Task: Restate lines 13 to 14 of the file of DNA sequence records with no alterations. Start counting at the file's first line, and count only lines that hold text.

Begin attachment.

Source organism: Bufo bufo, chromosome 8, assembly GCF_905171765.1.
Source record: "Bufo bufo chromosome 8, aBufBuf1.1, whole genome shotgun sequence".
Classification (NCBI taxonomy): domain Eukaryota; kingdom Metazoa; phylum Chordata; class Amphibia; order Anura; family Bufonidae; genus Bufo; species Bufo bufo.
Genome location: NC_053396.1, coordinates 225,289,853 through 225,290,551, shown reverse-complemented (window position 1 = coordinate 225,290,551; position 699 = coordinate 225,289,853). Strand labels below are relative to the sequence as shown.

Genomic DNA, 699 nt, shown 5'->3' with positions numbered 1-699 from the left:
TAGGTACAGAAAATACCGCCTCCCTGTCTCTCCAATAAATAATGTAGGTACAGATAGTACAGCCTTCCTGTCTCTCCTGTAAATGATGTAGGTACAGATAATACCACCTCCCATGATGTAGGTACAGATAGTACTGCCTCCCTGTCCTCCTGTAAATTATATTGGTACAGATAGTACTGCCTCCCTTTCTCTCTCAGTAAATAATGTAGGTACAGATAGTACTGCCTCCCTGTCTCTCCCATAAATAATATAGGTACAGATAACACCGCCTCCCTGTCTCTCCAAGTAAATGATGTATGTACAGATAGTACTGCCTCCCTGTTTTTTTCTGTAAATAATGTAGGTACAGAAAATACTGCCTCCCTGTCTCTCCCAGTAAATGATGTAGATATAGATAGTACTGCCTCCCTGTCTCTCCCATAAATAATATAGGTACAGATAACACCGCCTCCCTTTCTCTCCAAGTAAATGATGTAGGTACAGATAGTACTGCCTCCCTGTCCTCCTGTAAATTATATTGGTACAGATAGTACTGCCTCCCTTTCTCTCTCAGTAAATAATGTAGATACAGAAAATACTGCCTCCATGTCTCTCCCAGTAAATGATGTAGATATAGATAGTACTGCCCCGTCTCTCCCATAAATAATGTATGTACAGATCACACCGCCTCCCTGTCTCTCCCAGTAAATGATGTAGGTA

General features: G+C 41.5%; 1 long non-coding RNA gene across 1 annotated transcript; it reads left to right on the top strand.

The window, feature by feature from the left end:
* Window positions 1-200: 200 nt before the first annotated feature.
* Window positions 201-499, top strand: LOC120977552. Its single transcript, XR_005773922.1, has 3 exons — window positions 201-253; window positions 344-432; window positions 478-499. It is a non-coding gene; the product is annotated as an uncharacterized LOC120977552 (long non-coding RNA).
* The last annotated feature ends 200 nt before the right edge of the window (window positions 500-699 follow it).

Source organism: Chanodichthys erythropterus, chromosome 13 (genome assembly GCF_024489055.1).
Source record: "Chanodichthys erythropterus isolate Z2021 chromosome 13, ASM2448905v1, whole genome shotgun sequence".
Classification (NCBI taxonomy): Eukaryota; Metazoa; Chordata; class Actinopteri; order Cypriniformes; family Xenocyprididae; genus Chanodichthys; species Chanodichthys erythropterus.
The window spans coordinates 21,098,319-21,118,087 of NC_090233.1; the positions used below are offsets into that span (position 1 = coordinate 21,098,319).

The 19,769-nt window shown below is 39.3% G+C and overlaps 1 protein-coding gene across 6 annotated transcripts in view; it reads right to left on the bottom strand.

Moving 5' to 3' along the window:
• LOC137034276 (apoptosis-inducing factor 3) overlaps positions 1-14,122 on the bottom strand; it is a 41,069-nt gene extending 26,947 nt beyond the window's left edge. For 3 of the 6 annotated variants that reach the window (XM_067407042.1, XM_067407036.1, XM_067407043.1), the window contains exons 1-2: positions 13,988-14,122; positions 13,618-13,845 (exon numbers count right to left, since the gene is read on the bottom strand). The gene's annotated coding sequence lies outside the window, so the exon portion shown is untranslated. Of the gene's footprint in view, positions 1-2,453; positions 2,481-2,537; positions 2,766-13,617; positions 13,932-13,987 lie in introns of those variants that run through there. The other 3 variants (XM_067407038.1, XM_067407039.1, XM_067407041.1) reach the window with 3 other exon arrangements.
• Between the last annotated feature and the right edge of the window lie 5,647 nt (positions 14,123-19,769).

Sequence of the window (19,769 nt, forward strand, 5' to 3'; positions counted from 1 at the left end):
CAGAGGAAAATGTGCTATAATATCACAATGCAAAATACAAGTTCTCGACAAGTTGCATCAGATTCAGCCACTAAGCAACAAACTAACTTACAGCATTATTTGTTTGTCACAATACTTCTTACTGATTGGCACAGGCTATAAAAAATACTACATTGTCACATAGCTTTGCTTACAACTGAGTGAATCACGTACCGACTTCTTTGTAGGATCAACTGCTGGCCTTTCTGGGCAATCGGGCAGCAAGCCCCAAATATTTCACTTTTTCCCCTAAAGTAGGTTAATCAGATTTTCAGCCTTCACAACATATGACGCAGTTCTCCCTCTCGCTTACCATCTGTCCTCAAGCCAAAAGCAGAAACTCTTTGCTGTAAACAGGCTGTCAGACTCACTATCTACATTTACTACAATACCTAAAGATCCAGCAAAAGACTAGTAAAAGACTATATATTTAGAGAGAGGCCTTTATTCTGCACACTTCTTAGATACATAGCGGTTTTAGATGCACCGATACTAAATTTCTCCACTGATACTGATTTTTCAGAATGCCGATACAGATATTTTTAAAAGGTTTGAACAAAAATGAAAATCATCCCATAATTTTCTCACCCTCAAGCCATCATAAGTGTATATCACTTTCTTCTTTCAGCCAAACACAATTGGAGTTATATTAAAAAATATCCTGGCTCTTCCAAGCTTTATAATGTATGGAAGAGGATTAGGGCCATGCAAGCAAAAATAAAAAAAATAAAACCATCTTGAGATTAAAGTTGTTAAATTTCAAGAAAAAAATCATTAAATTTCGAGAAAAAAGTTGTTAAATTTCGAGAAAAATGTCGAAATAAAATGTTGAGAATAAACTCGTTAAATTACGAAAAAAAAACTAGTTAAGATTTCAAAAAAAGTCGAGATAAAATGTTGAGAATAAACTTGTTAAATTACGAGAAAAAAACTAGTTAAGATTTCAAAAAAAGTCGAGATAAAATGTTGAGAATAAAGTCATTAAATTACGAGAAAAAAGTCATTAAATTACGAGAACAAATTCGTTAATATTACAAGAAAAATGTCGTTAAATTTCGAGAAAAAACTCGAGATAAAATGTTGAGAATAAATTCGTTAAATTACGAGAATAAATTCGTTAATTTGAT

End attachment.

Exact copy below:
Source record: "Chanodichthys erythropterus isolate Z2021 chromosome 13, ASM2448905v1, whole genome shotgun sequence".
Classification (NCBI taxonomy): Eukaryota; Metazoa; Chordata; class Actinopteri; order Cypriniformes; family Xenocyprididae; genus Chanodichthys; species Chanodichthys erythropterus.